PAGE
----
Morocco, Interrupted

To the Nurse

Dear Nurse,

I never did get your name. I had been meaning to. I only met you once during my volunteer shift at Clinique Assalam. It was my first time volunteering there. I remember it like it was yesterday, maybe because it wasn’t so long ago. It was a Tuesday afternoon when I first met you. I remember walking to the clinic, constantly having to rub my sweaty palms on my lab coat to keep them dry. Part of me wanted to skip volunteering that day, but I knew the guilt of skipping out would weigh on me.

You put my nerves at ease when I first walked in. Your bright smile and welcoming personality made me feel like we were old friends. You taught me so much in such a short amount of time, and not just about being a nurse. You were honest and open and willing to answer any question I had about Moroccan culture. That day I learned so much in such a little amount of time. I didn’t want to leave that day, but I had to. But I was even more excited to come back the following week and learn even more.

Unfortunately, my time in Morocco was cut short by the coronavirus, as I’m sure you know. Every day I wish I was walking to the Clinique Assalam to volunteer during your shift; but instead, I sit here in my American quarantine.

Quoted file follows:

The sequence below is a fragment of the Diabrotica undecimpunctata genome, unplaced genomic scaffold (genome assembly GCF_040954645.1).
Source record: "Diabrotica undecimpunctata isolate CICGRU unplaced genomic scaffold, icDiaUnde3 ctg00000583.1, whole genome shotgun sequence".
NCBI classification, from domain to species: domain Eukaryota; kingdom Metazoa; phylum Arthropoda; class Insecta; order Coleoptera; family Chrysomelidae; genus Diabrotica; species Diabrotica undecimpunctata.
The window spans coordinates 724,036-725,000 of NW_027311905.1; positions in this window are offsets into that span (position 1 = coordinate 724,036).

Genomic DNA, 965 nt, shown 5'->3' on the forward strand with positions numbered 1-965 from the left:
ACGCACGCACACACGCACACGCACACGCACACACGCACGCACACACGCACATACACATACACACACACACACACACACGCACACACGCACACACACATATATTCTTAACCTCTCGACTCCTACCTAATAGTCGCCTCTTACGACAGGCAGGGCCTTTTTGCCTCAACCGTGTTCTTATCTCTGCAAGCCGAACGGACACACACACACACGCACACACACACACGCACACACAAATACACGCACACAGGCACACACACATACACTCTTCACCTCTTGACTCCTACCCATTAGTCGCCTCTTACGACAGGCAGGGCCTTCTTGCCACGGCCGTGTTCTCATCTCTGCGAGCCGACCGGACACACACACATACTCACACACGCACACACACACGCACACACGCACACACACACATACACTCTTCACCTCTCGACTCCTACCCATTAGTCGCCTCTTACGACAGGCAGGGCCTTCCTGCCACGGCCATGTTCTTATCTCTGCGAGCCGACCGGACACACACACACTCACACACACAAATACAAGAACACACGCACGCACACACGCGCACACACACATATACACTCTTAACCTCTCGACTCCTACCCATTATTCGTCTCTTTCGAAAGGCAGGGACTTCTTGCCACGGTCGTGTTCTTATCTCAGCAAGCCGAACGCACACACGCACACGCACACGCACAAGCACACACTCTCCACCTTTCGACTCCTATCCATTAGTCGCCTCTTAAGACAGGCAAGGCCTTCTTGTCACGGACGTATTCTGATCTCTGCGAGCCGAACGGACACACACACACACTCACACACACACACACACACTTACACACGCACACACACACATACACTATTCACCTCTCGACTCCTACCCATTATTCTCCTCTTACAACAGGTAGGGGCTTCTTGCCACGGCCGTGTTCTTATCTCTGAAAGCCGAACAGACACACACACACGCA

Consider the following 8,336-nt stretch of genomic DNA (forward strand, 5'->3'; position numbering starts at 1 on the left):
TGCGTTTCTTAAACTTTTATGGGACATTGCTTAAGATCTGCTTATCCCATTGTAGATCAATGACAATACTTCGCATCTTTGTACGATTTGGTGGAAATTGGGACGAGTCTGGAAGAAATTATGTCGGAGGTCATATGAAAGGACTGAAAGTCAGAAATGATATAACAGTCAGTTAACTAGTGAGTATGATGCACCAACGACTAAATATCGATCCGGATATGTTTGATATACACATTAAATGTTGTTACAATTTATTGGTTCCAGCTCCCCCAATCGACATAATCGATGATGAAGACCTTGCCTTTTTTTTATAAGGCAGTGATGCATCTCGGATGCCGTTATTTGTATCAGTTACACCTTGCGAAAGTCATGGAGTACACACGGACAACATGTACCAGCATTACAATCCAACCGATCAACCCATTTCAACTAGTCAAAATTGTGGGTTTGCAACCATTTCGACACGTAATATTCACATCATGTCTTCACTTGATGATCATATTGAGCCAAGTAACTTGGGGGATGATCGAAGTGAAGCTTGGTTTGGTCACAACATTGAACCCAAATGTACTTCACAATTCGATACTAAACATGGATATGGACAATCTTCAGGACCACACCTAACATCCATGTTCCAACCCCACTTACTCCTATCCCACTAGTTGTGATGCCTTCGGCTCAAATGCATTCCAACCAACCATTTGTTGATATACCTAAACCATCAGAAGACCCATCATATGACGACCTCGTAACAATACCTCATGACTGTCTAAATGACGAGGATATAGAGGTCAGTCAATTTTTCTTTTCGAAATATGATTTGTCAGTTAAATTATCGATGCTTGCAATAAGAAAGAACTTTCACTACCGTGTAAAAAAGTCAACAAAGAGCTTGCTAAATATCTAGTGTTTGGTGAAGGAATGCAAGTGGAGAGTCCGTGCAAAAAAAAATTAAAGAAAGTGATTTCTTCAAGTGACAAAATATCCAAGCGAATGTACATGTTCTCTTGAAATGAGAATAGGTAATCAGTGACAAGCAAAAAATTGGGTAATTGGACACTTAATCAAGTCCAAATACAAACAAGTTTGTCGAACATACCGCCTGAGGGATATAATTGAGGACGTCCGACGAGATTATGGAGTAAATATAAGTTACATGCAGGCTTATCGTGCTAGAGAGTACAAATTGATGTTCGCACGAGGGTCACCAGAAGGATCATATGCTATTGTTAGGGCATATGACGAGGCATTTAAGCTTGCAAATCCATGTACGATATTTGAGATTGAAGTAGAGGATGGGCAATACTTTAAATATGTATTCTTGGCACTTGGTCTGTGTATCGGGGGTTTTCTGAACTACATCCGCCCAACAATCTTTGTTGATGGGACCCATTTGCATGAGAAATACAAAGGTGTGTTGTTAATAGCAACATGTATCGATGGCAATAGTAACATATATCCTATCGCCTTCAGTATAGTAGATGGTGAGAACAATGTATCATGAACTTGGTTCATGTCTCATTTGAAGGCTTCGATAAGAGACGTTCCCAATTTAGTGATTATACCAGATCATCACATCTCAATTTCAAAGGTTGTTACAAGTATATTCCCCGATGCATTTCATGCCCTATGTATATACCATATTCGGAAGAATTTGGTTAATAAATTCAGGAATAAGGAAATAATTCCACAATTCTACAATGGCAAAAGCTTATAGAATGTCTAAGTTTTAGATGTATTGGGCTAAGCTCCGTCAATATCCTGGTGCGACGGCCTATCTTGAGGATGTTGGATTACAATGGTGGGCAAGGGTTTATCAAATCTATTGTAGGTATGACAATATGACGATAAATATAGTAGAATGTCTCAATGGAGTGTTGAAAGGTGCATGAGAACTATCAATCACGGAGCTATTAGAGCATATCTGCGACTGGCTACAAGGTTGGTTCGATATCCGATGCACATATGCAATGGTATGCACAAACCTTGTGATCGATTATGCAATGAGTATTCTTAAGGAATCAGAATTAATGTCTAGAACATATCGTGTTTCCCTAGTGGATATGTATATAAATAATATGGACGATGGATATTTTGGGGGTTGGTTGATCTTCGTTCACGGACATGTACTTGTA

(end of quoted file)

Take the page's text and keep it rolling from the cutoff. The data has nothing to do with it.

I do wonder how are you doing? I’m sure you must be busy with an influx of patients fighting the coronavirus. Is it hard to handle over there? Over here it is awful. Hospitals are running out of beds, ventilators, masks, and resources. Massachusetts, where I live, has the third highest number of cases in the country. It’s hard not to be worried in a time like this, especially being someone like me who is immunocompromised.

I can’t stay at home because my mom is immunocompromised, too; so, I’ve been staying in a small house on a lake. I haven’t left the cabin since my quarantine started, and even when it is over, I don’t think I’ll be leaving anytime soon. Are you worried about the situation the world is facing? I know being a nurse at a time like this is hard work. I applaud you and all of the other nurses working endless hours to ensure the safety of others. Stay safe.

Until we meet again,

Mackenzie M.

Mackenzie Mahoney is an Applied Exercise Science major at the University of New England.

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